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Have you wondered why emojis are gaining more and more popularity? Their applications spread from mere time savers in texting to converting marketing tricks in social media communication and newsletter campaigns.
With the high-speed technological progress and with worldwide lockdowns within the past year, we are getting more used to computer mediated communication. And while technology helps us avoid feeling isolated and out of touch from loved ones, it still remains impersonal as we miss the body language and face mimic hints that a standard person-to-person communication brings.
And that’s where emojis step into the picture.
“These expression symbols make up for the lack of non-verbal cues in CMC, and are very well-suited for social media communication”
Source: A Systematic Review of Emoji: Current Research and Future Perspectives
Emojis Are an Improvised Expression of Our Emotions Online
In live communication, we are used to saving our breath when communicating our feelings. We often prefer to make a face or a gesture instead of verbalize every idea that we wish to convey in a given conversation.
With online communication, we face the challenge of not being able to perceive the complete message. We often feel like we are missing the context of the conversation. It is, as if, one of our senses is crippled and we are no longer able to interpret properly the messages that we are getting.
Emojis make up for that communication gap. As pictograms, they give out illustrative clues as to what the person we are talking to hints at or wishes to say. Whether it is a sentiment, emotion or even sarcasm – emojis help us easily figure out the nuances of the online expression.
Recent study on the Linguistic functions of emojis in social media communication concluded that:
“Emojis are part of the grammatical elements of language in communicating on social media”
The History and Origins of Communication Through Emojis
Remember how in 2015 the Oxford English Dictionary named emoji the word of the year? That sounds as an official affirmation of the developing online emoji communication and its unique aspects and trends.
But where did it all begin? Should we go back to prehistoric times when cavemen drew smiley faces on their rocky walls. Let’s stick to modern times, shall we?
Credits: A drawing by Karl Arnold – Public use of mobile telephones
Let’s take a peek back in time where chatrooms were the fad and people were coming up with all sorts of shortcuts for their online communication.
In the 90’s, the chatroom acronyms were quite common: A/S/L? (age, sex, location – often used as popular first-liner when meeting someone online), ROFL (rolling on the floor laughing – has gradually become obsolete and replaced by LOL) and so on.
And while people did not use emojis as of yet, they did, however, realize the need to incorporate emotions into their computer talk and improvised quite successfully.
Those were the glory days of emoticons enriched text messages and chat phrases with stylized facial expressions of:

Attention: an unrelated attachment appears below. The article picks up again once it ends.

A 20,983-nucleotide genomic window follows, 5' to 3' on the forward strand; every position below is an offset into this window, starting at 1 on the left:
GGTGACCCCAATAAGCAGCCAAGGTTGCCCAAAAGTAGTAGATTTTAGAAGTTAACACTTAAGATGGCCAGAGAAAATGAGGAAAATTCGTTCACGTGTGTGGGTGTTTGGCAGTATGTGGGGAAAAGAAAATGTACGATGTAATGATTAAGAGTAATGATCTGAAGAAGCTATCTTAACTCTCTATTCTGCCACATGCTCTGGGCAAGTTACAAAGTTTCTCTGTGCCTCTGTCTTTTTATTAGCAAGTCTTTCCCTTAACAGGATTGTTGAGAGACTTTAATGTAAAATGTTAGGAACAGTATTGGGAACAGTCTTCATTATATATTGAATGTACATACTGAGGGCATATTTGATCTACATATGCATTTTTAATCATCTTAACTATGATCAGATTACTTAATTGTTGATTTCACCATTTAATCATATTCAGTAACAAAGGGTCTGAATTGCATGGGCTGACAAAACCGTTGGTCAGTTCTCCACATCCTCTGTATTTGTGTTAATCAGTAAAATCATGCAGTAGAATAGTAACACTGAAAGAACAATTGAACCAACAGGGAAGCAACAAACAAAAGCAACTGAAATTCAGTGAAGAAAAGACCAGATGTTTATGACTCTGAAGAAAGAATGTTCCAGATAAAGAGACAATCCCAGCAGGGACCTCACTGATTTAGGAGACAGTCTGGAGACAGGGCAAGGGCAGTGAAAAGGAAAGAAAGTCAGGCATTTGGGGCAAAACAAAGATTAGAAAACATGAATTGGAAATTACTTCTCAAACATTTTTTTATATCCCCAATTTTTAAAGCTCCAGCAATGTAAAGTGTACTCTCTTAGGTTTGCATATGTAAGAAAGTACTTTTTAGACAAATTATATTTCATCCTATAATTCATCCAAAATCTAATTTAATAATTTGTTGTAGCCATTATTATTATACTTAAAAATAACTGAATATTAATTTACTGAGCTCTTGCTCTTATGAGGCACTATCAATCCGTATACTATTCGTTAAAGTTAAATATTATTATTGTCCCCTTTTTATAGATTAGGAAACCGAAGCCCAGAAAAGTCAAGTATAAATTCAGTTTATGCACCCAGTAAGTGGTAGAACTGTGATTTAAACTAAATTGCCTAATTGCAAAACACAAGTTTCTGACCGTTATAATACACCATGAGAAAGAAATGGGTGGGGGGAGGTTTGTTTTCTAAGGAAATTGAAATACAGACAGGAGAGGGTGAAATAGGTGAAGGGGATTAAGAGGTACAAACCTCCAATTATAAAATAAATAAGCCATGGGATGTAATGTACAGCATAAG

- positive attitude 🙂
- and negative reactions 🙁
- sarcasm 😉
- and even some more complex shapes like ¯_(ツ)_/¯
The first emoji was born in 1997 as a natural elaboration of the rather simplistic and unsatisfactory visual representation of the emoticons. The J-Phone company released the first set of 70 emojis alongside its new mobile phone: SkyWalker DP-211SW.
In 1999 the Japanese artist Shigetaka Kurita came up with a set of 176 emoji illustrating weather, traffic, technology, and all the phases of the moon.
Credits: Shigetaka Kurita creates 176 emojis
It became the first widespread emoji collection and laid the foundation for the emoji evolution and its consecutive transition into the emojis as we know it today.
Emojis are now used as song lyrics:
Credits: Katy Perry’s Roar Music Video
You’ve got tools that help you turn English phrases into emojigrams:
Or translate text and song lyrics into emojis:
We even celebrate the World Emoji Day on July 17th each year.
But what is more is that we already have emoji commercials:
Credit: McDonald’s commercial
Even politicians encourage the emoji culture:
Twitter introduced emoji ad targeting to facilitate businesses reach their target audiences. They also give their users the ability to use emojis in their search.
Managing a successful marketing campaign definitely translates to staying up-to-date with how and where your target audience prefers to communicate. Emojis are revolutionizing the online social patterns, so don’t ignore the trends, and seize the opportunity instead.
Successful Social Media Campaigns Trigger Your Emotions
To increase revenue and market share, a lot of companies try to tie their customers’ brand preference with an emotional attachment. The emotional connection with a brand also motivates people to become loyal customers and even brand advocates (depending on the intensity of the emotion the brand has managed to trigger in them).
But how do you nourish such an emotional connection? A company should first invest in studying its target audience, learning its emotional motivators, and then planning on how to scale those, HBR concludes. Companies within the financial services, retail, health care, and technology verticals are closely working on the emotional aspect of their products and services with the attempt to attract and retain potential and current customers.